So what makes a good explorer? Adaptability, ambition, stamina, self-belief, doggedness, curiosity, optimism, authority, hardiness ... but before all these come into play, you have to be good at raising money.
I shall tell you what you will do. Draw a thousand pounds now; and then when you have gone through that, draw another thousand; and when that is spent, draw another thousand; and when you have finished that, draw another thousand, and so on; but FIND LIVINGSTONE.J. GORDON BENNET'S INSTRUCTIONS
TO H. M. STANLEY
When J. Gordon Bennet, the famous proprietor of the New York Herald, sent Henry Morton Stanley off in search of Dr. Livingstone, money was no object. There are few explorers who have had it so easy. Funding is, and always was, a perpetual problem. Getting over this first hurdle requires ingenuity, perseverance, and luck. It is one of those times where your people skills come to the fore: how do you persuade benefactors to part with large sums of cash to enable you to realize your dream?
Paying Your Own Way
The Duke of Abruzzi paid his own way, and that of a large retinue of supporters, to the Arctic, the Mountains of the Moon, and the slopes of K2. He was the grandson of the King of ltaly and money was rarely an issue. The British explorer Samuel Baker had a large private fortune that he used to fund his expeditions to Africa. He even paid for his own wife, Florence, after bidding for her at a Turkish slave auction. Their personal wealth gave Abruzzi and Baker a lot of freedom, but few twentieth-century explorers were so lucky; at one point or another, most of them had to tap an external source for money.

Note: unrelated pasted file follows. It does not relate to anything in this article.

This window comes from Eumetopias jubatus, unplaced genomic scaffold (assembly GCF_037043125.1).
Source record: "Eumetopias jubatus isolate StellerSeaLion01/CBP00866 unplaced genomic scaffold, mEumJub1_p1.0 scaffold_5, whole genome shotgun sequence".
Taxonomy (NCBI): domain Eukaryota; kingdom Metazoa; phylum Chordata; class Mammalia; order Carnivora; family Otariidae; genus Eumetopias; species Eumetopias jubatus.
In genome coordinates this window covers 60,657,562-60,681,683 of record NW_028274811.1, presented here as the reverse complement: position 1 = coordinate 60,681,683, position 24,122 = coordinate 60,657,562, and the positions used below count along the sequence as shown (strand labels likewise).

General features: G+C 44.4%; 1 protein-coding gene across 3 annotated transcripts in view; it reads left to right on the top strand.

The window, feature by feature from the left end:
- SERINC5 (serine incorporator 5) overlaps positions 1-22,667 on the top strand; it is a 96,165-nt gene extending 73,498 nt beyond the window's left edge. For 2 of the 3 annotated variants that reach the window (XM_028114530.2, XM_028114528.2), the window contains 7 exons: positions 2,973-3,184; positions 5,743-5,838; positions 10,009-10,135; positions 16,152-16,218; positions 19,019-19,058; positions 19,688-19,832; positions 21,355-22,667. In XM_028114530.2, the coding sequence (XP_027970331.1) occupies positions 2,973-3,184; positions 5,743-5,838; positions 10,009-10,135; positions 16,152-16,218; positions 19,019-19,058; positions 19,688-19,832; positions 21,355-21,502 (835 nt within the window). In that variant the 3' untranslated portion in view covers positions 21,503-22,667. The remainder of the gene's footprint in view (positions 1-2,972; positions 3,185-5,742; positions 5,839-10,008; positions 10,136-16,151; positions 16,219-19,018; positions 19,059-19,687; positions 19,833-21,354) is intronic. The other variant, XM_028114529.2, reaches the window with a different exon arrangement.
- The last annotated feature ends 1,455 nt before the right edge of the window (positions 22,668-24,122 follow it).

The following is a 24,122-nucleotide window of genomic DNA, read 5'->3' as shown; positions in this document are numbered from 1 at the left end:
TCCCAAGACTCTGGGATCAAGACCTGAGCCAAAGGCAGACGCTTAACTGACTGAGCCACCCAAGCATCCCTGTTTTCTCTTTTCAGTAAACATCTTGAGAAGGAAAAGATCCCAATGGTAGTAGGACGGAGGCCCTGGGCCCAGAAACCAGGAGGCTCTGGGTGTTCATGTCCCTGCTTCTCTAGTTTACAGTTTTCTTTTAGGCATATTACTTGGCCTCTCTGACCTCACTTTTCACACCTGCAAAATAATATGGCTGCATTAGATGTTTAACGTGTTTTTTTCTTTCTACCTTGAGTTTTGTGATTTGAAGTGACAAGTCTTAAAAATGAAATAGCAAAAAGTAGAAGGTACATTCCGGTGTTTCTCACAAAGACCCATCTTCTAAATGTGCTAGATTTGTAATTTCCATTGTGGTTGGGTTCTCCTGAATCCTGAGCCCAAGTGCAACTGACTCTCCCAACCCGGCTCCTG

What Your Country Can Do For You
The Royal Navy funded many of the most glorious episodes in the history of British exploration. Cook, Vancouver, and Flinders are just three of the naval officers whose voyages of discovery helped to re-draw the map of the world. But the navy also funded some of the most inglorious episodes, the polar expeditions of Franklin and Nares being well-known examples. The problem was that naval patronage invariably came with strings attached. Patrons had to be indulged, officers had to be taken on who weren't suitable for the job, equipment had to be used because "that's how they did it" in the navy. On a smaller scale, though, the military is often worth approaching by independent explorers for equipment and sundry favors. Thor Heyerclalil was able to persuade the British and U.S. Military to donate equipment and rations to the Kon-Tiki expedition by offering to road-test them in the mid-Pacific.
Excerpted from The Adventurer's Handbook by Mick Conefrey Copyright ©2006 by Mick Conefrey. Excerpted by permission.